Bill McCreary, the pioneering WNYW/5 anchor and host of the long-running "The McCreary Report," has died.
His wife, O'Kellon McCreary, said in a phone interview Wednesday that the cause of death was Myasthenia gravis, a neurological disorder that he was diagnosed with shortly after retiring from Channel 5 in 2000.
McCreary, who was 87, died on April 4. WNYW announced his death on Monday.
Known as "Mac" to friends and colleagues at the TV station where he spent the bulk of his career, McCreary was one of a hugely influential group of New York-based Black reporters — who included Tony Brown, Melba Tolliver and the late Gil Noble — who covered the nation's most important city during a period of wrenching change. He also was a member of a small group of news anchors who helmed programs specifically for and about Black New Yorkers.
On "The McCreary Report," he provided a forum for figures as diverse as Malcolm X and Rosa Parks and covered dozens of issues of vital importance to Black New Yorkers, from policing to housing to health.
When WNYW dropped the show in 1996, Wilbert A. Tatum, publisher and editor-in-chief of the Amsterdam News, wrote in an editorial: " ‘The McCreary Report’ is gone, and there is little we can do about it, unless we decide we're mad as hell and we're not going to take it anymore." Indeed, Tatum and others began a campaign to reinstate the program. McCreary attempted to relaunch it years later, in 2006, as a streaming program on YouTube.
O'Kellon McCreary — his wife of 62 years — said in a phone interview that Bill McCreary felt the program "had run its course. He was a very easygoing guy, and he tried to go with the flow, and knew there's a time when you have to make a stand and times when you can't, and you have to know the difference."
The stand he would make, she said, was over the portrayal of African Americans on news programs. "He said the reason he went into broadcasting was because people could not believe everything they read and heard, and he wanted to do something about that," she said.
"Every time you looked at TV, you saw a Black man walking away with his hands behind him in handcuffs. [Black] people were doing things that were powerful and important that the press didn't cover. He tried to show the other side, which was positive."
McCreary was born in Blackville, South Carolina, and was raised by a single mother, Ollie McCreary. They moved to New York when he was a baby. After graduation from Baruch College, he joined the Army and worked as an information analyst based out of the Pentagon. Returning to New York in 1960, he joined WWRL/1600 AM, where he was mentored by Alma Vessells John, a Harlem nurse who went on to host her own news programs including "Positively Black." In 1963, he became a reporter, then news director, for WLIB/1190 AM, where he produced documentaries on the civil rights movement and interviewed Rep. Adam Clayton Powell Jr., the Rev. Martin Luther King Jr. and Malcolm X.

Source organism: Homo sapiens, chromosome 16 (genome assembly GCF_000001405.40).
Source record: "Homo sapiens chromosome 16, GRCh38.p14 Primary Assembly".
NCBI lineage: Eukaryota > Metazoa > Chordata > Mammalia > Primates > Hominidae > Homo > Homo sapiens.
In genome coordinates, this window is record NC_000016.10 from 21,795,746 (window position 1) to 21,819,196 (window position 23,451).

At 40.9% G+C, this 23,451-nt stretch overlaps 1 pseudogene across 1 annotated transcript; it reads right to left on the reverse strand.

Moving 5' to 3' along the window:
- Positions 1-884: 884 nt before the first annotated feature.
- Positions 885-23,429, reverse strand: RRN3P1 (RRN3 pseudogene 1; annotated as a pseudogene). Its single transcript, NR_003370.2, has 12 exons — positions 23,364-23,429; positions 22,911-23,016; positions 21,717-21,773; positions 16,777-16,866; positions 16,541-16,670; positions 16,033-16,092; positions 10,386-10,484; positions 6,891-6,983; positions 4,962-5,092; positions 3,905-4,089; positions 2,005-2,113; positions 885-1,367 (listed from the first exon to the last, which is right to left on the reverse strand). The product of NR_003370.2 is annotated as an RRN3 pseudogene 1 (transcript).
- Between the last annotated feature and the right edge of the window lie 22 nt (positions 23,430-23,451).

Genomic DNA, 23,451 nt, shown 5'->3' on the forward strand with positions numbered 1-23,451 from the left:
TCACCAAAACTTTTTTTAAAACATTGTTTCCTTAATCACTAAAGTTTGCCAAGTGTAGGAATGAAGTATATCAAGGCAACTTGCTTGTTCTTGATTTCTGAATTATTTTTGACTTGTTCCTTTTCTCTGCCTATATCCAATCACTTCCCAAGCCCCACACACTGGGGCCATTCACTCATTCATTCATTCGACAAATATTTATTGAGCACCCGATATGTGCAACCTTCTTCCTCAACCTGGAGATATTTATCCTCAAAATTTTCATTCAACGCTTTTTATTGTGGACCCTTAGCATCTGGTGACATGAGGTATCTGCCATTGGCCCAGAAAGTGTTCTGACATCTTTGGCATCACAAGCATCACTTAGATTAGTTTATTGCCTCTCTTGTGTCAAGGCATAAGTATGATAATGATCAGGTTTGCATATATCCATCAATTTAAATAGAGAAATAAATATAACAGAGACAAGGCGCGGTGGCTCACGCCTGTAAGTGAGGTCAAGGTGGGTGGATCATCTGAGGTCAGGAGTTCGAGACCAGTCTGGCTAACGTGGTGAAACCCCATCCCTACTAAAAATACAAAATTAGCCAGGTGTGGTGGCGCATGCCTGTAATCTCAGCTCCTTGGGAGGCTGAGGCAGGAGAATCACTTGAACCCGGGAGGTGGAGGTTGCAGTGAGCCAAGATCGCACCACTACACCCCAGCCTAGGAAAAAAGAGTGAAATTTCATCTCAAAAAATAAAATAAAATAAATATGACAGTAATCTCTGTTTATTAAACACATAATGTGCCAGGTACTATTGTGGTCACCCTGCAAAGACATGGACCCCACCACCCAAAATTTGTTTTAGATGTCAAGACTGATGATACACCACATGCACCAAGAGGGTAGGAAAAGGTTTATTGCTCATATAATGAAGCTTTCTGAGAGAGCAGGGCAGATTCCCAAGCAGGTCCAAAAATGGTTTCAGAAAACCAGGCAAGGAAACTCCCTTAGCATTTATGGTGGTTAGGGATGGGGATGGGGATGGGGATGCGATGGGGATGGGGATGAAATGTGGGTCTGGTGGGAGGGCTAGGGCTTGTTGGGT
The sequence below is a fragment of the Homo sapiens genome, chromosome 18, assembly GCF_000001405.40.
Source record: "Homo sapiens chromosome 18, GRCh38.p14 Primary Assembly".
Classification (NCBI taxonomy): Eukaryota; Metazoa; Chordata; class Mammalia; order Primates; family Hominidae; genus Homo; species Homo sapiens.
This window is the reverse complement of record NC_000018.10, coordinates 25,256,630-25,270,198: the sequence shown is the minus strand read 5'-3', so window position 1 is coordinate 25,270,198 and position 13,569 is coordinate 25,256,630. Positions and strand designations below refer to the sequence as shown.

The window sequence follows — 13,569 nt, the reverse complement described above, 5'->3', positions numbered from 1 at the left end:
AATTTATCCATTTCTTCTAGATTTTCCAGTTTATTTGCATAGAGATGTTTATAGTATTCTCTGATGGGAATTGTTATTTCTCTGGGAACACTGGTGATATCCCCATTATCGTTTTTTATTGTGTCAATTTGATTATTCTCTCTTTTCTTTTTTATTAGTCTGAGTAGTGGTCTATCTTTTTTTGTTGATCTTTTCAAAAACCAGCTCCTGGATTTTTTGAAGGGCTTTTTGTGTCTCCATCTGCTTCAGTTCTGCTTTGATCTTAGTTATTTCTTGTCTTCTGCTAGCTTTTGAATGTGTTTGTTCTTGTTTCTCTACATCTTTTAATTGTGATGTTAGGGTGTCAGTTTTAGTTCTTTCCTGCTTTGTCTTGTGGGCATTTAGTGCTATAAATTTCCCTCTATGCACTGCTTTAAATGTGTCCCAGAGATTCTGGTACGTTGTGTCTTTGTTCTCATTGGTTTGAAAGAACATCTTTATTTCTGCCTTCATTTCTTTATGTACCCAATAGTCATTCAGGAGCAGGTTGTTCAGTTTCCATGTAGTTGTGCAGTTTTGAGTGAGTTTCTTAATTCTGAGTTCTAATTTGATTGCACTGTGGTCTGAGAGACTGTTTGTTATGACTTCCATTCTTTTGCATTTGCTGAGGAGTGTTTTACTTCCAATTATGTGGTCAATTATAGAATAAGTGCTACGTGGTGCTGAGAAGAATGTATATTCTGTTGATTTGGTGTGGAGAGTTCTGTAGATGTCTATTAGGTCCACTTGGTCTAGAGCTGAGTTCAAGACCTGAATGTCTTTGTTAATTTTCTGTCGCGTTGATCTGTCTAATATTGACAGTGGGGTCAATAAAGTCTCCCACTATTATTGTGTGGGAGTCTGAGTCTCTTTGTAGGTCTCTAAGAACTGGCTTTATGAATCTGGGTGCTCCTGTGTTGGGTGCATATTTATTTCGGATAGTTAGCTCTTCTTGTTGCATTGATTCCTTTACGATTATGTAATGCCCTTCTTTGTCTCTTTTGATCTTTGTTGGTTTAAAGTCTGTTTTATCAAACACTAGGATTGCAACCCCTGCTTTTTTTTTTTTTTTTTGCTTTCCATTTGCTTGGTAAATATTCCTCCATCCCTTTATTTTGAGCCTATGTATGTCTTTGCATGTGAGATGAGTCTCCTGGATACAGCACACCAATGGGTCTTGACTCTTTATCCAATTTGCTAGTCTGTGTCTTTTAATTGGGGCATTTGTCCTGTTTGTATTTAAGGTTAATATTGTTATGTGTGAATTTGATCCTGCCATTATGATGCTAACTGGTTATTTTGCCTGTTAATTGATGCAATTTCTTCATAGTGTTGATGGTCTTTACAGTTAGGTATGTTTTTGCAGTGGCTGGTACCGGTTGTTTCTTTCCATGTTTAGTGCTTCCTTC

He arrived at WNYW in early 1967 as one of TV's first Black reporters, nearly a year before the release of the federal Kerner Commission report, which had determined that TV coverage had misreported the 159 riots that had broken out during the so-called "long, hot summer of 1967."
O'Kellon McCreary said her husband "had called it the ‘inner-city revolution,’ and TV stations didn't have anyone to go into the Black communities because if a white reporter went in, they'd chase him out. He [Bill] was fortunate enough to have the contacts and saw that as a great opportunity to change the look of the community."
In 1970, Bill McCreary launched the program "Black News" at the station. In 1979, he was named co-anchor of the 10 p.m. news with John Roland. In 1987, McCreary was named vice president of news at WNYW, then launched "The McCreary Report."
Roland — who retired in 2004 and now lives in Florida — said in a phone interview: "I couldn't have asked for a nicer and more generous partner. He used to mentor a lot of young people [and] would tell them, ‘Don't expect anybody to give you anything. Don't ask for anything — work for it. You'll be better off to work from the bottom to the top because that's how you stay on the top. If they give it to you, you'll never last.’ He was very sincere about that [because] he worked his butt off to get here. Nobody ever gave him anything. He earned everything he achieved."
Jerald S. Carter, former Nassau County Court judge, was a legal commentator on "The McCreary Report" during major trials, including two O.J. Simpson cases. Carter said McCreary "was knowledgeable and even-keeled, even-tempered, and he listened. He would have made a great judge, to tell the truth."
Roland said he had learned of his friend's death weeks ago but had not alerted the media or his former station.
O'Kellon McCreary said her husband "didn't want anyone to know, so I kept it a secret for two weeks, then announced it in our congregation. He didn't want a service or memorial. He was cremated and interred, and that's the end of his journey."
McCreary, who had no children, also is survived by a brother, Michael J. Carrell.